Pippen Joins Ex-Millionaires

Bobby Curran
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Friday - August 18, 2010
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The news that Scottie Pippen has joined the swelling ranks of former athletes who have gone broke was jarring, but should not come as a complete shock. We’ve been hearing for a while that many pro athletes are in desperate financial straits soon after the cheers have stopped.

Sports Illustrated reports that 80 percent of NFL players are bankrupt or nearly so two years after retiring, and 60 percent of NBA players are there after five years. Other estimates are only slightly less harsh, but all cite the same causes: lavish spending, no financial planning and bad decisions. Seems like the first two are mere elements of the third.

In Pippen’s case, there were warning signs. I remember a television interview during the Chicago years when he bitterly complained that he’d never see the “real money.” At the time he was making $3.5 million per year. He also had spent $4.3 million on a Gulfstream II corporate jet. Here’s a news flash, Scottie: If you don’t have a corporation, it’s probably best to forgo the corporate jet. Pippen had career earnings of $120 million. He just won a legal judgment of $2 million, which may keep the wolf from the door a while longer.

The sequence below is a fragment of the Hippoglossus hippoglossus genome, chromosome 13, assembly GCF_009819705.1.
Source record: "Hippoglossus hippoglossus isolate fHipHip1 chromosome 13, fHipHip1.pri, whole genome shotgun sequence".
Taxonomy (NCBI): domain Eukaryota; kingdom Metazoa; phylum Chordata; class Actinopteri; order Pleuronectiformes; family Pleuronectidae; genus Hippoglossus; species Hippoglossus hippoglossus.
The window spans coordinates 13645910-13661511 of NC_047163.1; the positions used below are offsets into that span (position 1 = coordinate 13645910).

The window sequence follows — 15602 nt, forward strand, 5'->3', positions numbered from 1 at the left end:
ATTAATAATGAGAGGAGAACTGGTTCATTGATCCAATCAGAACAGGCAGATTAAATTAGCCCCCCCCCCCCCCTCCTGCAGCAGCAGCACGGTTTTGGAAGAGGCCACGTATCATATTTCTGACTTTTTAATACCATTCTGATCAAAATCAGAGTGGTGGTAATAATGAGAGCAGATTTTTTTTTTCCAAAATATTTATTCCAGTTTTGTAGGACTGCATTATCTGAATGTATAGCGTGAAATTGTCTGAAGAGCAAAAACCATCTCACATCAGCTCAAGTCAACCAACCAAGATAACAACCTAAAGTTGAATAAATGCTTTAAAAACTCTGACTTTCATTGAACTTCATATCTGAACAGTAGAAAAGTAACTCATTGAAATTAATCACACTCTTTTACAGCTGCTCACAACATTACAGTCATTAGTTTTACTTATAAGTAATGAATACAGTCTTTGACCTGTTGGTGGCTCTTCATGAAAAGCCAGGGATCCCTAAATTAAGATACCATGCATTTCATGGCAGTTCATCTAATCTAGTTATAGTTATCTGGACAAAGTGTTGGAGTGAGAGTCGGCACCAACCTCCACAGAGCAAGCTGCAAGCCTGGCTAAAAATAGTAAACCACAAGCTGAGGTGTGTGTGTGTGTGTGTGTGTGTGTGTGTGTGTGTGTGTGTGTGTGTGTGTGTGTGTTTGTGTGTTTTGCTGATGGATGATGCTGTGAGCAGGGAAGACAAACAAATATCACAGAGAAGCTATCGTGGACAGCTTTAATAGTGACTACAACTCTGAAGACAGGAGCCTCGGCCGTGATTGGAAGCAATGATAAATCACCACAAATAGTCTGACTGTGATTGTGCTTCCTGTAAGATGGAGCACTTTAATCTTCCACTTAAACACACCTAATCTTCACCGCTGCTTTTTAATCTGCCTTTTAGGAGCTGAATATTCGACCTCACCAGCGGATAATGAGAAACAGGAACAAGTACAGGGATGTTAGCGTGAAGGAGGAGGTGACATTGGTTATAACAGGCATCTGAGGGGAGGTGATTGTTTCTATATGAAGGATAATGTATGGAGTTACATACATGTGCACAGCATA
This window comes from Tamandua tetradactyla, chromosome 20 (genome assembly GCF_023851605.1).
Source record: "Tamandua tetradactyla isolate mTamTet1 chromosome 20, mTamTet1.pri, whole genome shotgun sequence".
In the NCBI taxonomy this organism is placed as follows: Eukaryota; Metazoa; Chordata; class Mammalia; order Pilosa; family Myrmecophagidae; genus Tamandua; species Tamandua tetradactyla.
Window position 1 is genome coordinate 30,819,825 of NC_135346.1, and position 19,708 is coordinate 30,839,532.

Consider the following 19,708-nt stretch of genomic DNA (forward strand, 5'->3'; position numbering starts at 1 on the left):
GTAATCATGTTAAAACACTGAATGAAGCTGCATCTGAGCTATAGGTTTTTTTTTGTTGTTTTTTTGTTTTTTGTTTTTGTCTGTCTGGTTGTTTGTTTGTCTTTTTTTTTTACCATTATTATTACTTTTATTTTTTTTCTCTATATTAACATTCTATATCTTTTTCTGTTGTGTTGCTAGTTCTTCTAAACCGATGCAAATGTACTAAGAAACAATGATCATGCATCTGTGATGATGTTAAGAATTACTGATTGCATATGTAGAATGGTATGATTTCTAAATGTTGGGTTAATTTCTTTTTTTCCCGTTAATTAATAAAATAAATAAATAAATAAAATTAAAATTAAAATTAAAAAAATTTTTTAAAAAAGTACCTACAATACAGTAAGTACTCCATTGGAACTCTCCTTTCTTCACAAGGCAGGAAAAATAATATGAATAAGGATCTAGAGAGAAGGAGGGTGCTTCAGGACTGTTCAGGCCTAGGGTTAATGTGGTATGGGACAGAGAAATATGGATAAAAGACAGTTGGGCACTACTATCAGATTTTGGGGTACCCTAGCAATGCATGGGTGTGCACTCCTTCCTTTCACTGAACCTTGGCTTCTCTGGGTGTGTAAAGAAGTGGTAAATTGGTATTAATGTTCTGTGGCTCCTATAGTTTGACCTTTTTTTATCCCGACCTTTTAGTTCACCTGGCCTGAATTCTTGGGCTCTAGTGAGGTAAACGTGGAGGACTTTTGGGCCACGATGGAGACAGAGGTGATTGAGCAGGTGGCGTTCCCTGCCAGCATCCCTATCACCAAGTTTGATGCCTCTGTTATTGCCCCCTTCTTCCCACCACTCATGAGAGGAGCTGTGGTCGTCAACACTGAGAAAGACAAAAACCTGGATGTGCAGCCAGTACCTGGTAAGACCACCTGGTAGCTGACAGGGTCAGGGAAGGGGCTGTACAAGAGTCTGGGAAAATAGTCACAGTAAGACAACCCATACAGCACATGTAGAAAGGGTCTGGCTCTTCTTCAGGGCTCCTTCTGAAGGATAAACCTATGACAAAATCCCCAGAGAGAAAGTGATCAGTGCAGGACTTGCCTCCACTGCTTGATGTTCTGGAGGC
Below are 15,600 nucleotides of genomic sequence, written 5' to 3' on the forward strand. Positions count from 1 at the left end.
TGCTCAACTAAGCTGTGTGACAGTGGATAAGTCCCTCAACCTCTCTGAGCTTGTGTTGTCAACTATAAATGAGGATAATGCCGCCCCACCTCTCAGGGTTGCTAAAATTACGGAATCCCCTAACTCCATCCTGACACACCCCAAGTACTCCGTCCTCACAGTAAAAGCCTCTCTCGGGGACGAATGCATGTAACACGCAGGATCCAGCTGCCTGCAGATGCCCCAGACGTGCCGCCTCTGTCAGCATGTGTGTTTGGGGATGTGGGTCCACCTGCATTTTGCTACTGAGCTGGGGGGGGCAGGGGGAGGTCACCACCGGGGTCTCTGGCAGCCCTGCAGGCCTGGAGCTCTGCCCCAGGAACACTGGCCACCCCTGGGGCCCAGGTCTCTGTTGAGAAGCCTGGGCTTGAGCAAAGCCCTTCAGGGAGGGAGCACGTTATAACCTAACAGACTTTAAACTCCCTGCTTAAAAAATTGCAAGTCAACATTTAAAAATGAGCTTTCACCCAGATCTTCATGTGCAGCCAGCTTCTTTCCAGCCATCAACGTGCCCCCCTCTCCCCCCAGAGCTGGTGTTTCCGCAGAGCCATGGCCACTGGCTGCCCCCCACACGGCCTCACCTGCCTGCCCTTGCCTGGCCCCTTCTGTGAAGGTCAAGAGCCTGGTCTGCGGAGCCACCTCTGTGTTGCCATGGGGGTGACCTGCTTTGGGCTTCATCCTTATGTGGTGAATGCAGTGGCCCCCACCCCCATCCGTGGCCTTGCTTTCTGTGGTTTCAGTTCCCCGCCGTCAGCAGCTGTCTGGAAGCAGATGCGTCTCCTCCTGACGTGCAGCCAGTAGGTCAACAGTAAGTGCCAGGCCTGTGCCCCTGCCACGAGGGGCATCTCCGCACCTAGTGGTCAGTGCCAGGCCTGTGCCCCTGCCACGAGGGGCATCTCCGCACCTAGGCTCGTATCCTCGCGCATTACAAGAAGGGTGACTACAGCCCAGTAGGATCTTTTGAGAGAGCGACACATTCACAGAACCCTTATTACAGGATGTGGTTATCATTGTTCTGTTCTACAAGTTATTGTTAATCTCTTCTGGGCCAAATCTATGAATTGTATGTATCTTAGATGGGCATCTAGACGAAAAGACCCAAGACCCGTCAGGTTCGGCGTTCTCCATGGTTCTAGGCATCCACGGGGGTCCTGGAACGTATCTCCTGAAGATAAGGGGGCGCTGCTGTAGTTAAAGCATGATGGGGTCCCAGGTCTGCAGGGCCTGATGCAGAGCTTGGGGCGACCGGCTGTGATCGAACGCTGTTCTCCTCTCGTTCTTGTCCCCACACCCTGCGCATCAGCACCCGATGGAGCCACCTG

While it won’t help athletes in individual sports such as Evander Holyfield, Mike Tyson or John Daly, certainly the major sports leagues could intervene in what might well be described as a crisis. Education and deferred payments might go a long way to preventing these disasters. You can imagine that some would scream that the leagues were abridging the players’ rights and were guilty of paternalistic thinking, so don’t expect anything much to change except the names in the news.

But it still doesn’t answer one pressing question. How exactly did Mike Tyson spend $2 million on a bathtub?

* Expect the University of Hawaii football team to return to its kick-blocking ways of the distant past this season.

The reason is true freshman phenom John Hardy-Tuliau. No schoolboy in California history has ever blocked as many kicks as the 26 Hardy-Tuliau knocked down at Vista Murrieta High School.

In the early days of camp he has demonstrated that the record was no fluke. He has already gotten his hands on a couple of kicks.

“It’s kind of a knack,” says associate coach Rich Miano. “Some players have the combination of a great get-off - they take the right angles and they anticipate where the ball comes off the foot. John is the real deal.”

Miano mentioned that Hardy-Tuliau also has been impressive at corner, and could compete for playing time there despite returning players with deep experience.

Practice observers are beginning to get excited about the defense, which is starting to show signs that it could be a whole greater than the sum of the parts - and the parts are pretty good.

* Individual game tickets were to go on sale Aug. 16, and UH officials are hopeful that USC should draw close to a full house.

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